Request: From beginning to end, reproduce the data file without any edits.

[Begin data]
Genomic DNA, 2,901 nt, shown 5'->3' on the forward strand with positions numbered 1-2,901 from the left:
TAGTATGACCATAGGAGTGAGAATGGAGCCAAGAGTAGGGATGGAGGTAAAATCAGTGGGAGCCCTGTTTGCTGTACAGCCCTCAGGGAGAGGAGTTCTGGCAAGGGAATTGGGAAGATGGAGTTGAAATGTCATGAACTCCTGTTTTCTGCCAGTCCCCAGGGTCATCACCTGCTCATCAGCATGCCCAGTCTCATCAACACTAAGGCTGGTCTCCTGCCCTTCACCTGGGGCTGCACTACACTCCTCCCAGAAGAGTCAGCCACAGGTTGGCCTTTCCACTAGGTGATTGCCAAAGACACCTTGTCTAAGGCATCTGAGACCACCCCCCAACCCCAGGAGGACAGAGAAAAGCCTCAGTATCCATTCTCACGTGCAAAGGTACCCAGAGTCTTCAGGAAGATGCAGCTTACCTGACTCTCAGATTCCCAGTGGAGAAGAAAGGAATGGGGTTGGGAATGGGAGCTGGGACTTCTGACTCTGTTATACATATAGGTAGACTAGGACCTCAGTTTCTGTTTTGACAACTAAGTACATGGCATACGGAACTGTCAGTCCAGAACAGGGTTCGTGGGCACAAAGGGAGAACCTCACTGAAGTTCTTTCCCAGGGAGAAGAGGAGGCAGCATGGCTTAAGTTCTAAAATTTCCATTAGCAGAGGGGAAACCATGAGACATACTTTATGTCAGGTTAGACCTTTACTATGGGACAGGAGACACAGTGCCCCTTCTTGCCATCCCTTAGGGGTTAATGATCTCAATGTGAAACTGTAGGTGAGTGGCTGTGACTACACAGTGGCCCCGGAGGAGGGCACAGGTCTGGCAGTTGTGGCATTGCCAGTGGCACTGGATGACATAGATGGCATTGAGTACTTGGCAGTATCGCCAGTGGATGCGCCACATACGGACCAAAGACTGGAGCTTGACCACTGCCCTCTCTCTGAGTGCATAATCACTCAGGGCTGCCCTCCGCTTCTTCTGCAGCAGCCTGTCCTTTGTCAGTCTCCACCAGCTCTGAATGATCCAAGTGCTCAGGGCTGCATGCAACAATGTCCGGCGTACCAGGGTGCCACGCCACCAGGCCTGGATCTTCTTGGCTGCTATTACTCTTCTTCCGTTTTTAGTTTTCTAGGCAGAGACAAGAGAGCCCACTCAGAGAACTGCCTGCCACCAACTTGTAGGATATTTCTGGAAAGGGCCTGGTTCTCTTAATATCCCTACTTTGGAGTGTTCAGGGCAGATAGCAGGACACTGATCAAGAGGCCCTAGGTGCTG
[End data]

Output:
Genomic DNA, 2,901 nt, shown 5'->3' on the forward strand with positions numbered 1-2,901 from the left:
TAGTATGACCATAGGAGTGAGAATGGAGCCAAGAGTAGGGATGGAGGTAAAATCAGTGGGAGCCCTGTTTGCTGTACAGCCCTCAGGGAGAGGAGTTCTGGCAAGGGAATTGGGAAGATGGAGTTGAAATGTCATGAACTCCTGTTTTCTGCCAGTCCCCAGGGTCATCACCTGCTCATCAGCATGCCCAGTCTCATCAACACTAAGGCTGGTCTCCTGCCCTTCACCTGGGGCTGCACTACACTCCTCCCAGAAGAGTCAGCCACAGGTTGGCCTTTCCACTAGGTGATTGCCAAAGACACCTTGTCTAAGGCATCTGAGACCACCCCCCAACCCCAGGAGGACAGAGAAAAGCCTCAGTATCCATTCTCACGTGCAAAGGTACCCAGAGTCTTCAGGAAGATGCAGCTTACCTGACTCTCAGATTCCCAGTGGAGAAGAAAGGAATGGGGTTGGGAATGGGAGCTGGGACTTCTGACTCTGTTATACATATAGGTAGACTAGGACCTCAGTTTCTGTTTTGACAACTAAGTACATGGCATACGGAACTGTCAGTCCAGAACAGGGTTCGTGGGCACAAAGGGAGAACCTCACTGAAGTTCTTTCCCAGGGAGAAGAGGAGGCAGCATGGCTTAAGTTCTAAAATTTCCATTAGCAGAGGGGAAACCATGAGACATACTTTATGTCAGGTTAGACCTTTACTATGGGACAGGAGACACAGTGCCCCTTCTTGCCATCCCTTAGGGGTTAATGATCTCAATGTGAAACTGTAGGTGAGTGGCTGTGACTACACAGTGGCCCCGGAGGAGGGCACAGGTCTGGCAGTTGTGGCATTGCCAGTGGCACTGGATGACATAGATGGCATTGAGTACTTGGCAGTATCGCCAGTGGATGCGCCACATACGGACCAAAGACTGGAGCTTGACCACTGCCCTCTCTCTGAGTGCATAATCACTCAGGGCTGCCCTCCGCTTCTTCTGCAGCAGCCTGTCCTTTGTCAGTCTCCACCAGCTCTGAATGATCCAAGTGCTCAGGGCTGCATGCAACAATGTCCGGCGTACCAGGGTGCCACGCCACCAGGCCTGGATCTTCTTGGCTGCTATTACTCTTCTTCCGTTTTTAGTTTTCTAGGCAGAGACAAGAGAGCCCACTCAGAGAACTGCCTGCCACCAACTTGTAGGATATTTCTGGAAAGGGCCTGGTTCTCTTAATATCCCTACTTTGGAGTGTTCAGGGCAGATAGCAGGACACTGATCAAGAGGCCCTAGGTGCTG